Measuring The Tipping Point

Host of CBC Vancouver’s 2050: Degrees of Change Sheds Light on Climate Change
Ashley Hyshka

CBC Vancouver Meteorologist Johanna Wagstaffe warns that over the next several decades, rising ocean levels could lead to the erosion of our coastline, including the disappearance of Jericho Beach. (Ashley Hyska)

According to current climate research, temperatures across British Columbia will increase by 2.5 degrees by the year 2050.

Johanna Wagstaffe, a meteorologist with CBC Vancouver, is determined to shift the public’s attention towards this issue.

“I’ve been thinking a lot about how to tell that story of climate change,” she says.

Wagstaffe hosts the podcast 2050: Degrees of Change, which explores what B.C. will look like once climate change has set in 30 years from now.

By “using a future dramatization and telling the story through the eyes of a little girl,” Wagstaffe hopes to humanize the story of climate change and engage public attention. As she explains, the time her podcast examines is not a distant future, but a time when many of us and our relatives will still be alive.

Many climate models focus on what the effects of global warming will be in the year 2100, but Wagstaffe believes that “2100 just seemed a little too far to make climate change tangible for people.” Still, she says that there is little that we can do to alter what 2050’s climate will look like, due to the emissions that have already been pumped into the atmosphere.

An increase of 2.5 degrees to the global temperature may seem miniscule, but it will cause hotter and drier summers, doubling the number of days that are warmer than 25 degrees each year. The ramifications of this are greater wildfire risks, prolonged drought, and less water in reservoirs. By contrast, the winters would be warmer, but also wetter. This would increase the risk of flooding and mudslides.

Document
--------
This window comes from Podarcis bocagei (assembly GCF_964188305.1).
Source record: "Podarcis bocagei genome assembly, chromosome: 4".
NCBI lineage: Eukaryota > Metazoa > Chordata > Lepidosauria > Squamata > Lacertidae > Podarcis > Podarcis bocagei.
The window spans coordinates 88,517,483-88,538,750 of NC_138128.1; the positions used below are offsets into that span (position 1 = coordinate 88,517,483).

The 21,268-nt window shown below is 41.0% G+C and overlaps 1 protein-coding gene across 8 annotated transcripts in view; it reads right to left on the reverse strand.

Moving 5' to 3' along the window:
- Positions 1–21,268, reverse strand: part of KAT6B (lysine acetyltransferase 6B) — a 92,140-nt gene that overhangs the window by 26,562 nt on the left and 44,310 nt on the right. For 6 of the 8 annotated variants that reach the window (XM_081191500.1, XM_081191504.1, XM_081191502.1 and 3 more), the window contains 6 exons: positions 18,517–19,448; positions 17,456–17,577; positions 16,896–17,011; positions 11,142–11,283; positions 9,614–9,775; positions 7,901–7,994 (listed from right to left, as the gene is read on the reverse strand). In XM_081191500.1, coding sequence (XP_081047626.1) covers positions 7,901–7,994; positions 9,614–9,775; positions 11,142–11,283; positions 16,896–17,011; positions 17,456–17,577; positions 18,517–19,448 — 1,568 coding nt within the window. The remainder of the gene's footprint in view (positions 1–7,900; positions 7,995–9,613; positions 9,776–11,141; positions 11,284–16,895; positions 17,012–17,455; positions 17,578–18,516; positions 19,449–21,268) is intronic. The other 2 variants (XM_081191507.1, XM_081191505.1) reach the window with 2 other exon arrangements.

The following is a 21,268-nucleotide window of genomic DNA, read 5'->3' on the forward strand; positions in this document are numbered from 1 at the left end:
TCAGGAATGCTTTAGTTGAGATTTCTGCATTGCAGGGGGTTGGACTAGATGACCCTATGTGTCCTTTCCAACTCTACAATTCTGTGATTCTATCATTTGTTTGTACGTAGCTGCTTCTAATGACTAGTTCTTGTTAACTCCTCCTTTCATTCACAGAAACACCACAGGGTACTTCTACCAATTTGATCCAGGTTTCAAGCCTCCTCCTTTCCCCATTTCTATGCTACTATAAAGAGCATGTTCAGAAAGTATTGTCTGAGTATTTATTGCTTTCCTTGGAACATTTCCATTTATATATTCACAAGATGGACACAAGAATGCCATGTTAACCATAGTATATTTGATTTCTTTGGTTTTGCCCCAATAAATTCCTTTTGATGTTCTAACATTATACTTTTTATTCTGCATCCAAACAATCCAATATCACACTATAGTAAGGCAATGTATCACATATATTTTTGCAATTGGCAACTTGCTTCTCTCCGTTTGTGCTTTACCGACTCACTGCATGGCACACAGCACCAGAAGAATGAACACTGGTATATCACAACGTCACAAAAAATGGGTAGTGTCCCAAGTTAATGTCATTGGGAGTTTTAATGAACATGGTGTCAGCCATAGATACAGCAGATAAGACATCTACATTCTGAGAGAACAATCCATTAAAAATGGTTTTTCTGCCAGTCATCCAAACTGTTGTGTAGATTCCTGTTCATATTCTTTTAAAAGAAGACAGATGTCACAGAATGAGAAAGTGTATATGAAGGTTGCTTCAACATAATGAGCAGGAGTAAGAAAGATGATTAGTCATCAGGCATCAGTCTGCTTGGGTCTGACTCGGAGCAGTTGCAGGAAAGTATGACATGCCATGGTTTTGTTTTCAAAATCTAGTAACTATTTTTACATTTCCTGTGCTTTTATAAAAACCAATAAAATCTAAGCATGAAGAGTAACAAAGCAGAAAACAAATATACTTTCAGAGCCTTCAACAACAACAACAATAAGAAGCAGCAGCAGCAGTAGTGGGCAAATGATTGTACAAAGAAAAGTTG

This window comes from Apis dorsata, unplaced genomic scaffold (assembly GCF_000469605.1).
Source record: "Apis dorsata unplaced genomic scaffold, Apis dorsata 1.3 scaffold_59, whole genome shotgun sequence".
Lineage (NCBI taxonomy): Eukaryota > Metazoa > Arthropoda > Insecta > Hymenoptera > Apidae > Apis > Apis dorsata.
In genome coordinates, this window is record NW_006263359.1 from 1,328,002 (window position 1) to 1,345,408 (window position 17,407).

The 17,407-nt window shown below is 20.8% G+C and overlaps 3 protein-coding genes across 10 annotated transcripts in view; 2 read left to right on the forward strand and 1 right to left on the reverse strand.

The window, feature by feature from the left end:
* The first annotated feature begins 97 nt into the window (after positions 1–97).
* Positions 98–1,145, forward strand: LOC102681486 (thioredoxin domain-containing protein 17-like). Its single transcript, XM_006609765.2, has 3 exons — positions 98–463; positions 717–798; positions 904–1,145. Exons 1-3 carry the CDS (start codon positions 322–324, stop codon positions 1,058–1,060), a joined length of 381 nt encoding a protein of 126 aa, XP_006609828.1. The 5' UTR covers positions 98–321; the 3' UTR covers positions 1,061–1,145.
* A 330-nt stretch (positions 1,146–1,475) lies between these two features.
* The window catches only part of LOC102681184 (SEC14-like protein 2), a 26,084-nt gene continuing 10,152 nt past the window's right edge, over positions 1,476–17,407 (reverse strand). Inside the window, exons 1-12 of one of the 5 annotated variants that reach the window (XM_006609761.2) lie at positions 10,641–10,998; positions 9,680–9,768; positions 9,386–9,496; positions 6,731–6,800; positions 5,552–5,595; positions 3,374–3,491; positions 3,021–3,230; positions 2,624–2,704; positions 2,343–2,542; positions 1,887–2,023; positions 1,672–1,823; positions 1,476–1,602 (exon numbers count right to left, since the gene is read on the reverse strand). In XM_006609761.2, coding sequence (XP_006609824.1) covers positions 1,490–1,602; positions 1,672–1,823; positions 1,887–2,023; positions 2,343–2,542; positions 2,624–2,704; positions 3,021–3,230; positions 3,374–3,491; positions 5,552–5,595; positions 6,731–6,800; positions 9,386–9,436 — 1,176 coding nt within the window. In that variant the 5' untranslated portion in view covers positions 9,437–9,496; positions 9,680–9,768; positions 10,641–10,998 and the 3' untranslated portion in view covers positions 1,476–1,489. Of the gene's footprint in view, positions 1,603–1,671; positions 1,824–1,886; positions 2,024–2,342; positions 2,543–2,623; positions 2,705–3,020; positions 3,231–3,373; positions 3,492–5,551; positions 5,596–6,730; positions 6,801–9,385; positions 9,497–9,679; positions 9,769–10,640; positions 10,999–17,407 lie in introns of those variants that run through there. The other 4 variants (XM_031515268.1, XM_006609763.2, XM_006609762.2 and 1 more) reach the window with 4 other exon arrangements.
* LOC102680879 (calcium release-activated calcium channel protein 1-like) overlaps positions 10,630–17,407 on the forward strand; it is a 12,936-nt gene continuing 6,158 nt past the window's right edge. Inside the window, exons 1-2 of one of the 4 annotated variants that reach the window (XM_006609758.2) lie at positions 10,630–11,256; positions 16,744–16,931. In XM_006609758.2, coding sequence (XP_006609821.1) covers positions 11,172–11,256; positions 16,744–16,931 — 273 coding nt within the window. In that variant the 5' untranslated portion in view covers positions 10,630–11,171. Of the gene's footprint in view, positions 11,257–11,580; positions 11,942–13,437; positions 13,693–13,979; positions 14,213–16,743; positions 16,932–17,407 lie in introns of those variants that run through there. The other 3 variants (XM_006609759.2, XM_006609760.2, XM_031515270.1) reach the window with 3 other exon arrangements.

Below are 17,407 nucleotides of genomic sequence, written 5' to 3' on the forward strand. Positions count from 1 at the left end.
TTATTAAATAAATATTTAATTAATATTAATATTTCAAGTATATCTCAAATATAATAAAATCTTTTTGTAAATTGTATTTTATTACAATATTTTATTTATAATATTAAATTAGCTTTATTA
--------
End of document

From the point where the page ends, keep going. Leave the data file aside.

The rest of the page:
July 21, 2015 – Vancouver, BC – CBC Vancouver news anchors. Photo by Jimmy Jeong /

“Generally, a warmer environment can hold more moisture…so the extra warmth in the atmosphere means that our storms can produce more intense downpours,” Wagstaffe says.

Our oceans would also be greatly affected by this temperature increase. Models show that ocean levels could rise by 30-35 centimeters by 2050, and could continue to rise by several meters in 2100.

“A foot might not sound like much in three decades, but if you think about every time you see a flooding or wet plains event…or sandbagging efforts down in White Rock, add on an extra foot to the impacts we’re seeing right now,” says Wagstaffe.

This has meteorologists concerned about eroding coastlines and beaches as well as the money that would be spent trying to protect the infrastructure in low-lying areas such as Richmond, the Tsawwassen Ferry Terminal, and Vancouver International Airport.

“One big storm in 2050 could put all of that underwater,” says Wagstaffe.

She stresses that, while cities would spend money to protect critical infrastructure, there are places in B.C. they would not be able to save due to protection being too expensive. Wreck Beach and Jericho Beach could be lost to the waves.

However, Wagstaffe says that changes that humans make right now can potentially alter what 2100 will look like—not just for the sake of the planet, but the world that our children and grandchildren will live in.

There’s no specific target audience for the podcast. Wagstaffe’s goal is to let the scientific data speak for itself, in hopes that it will reach as many people as possible.

“Climate change is a topic that either makes people really angry or makes their eyes glaze over,” she says.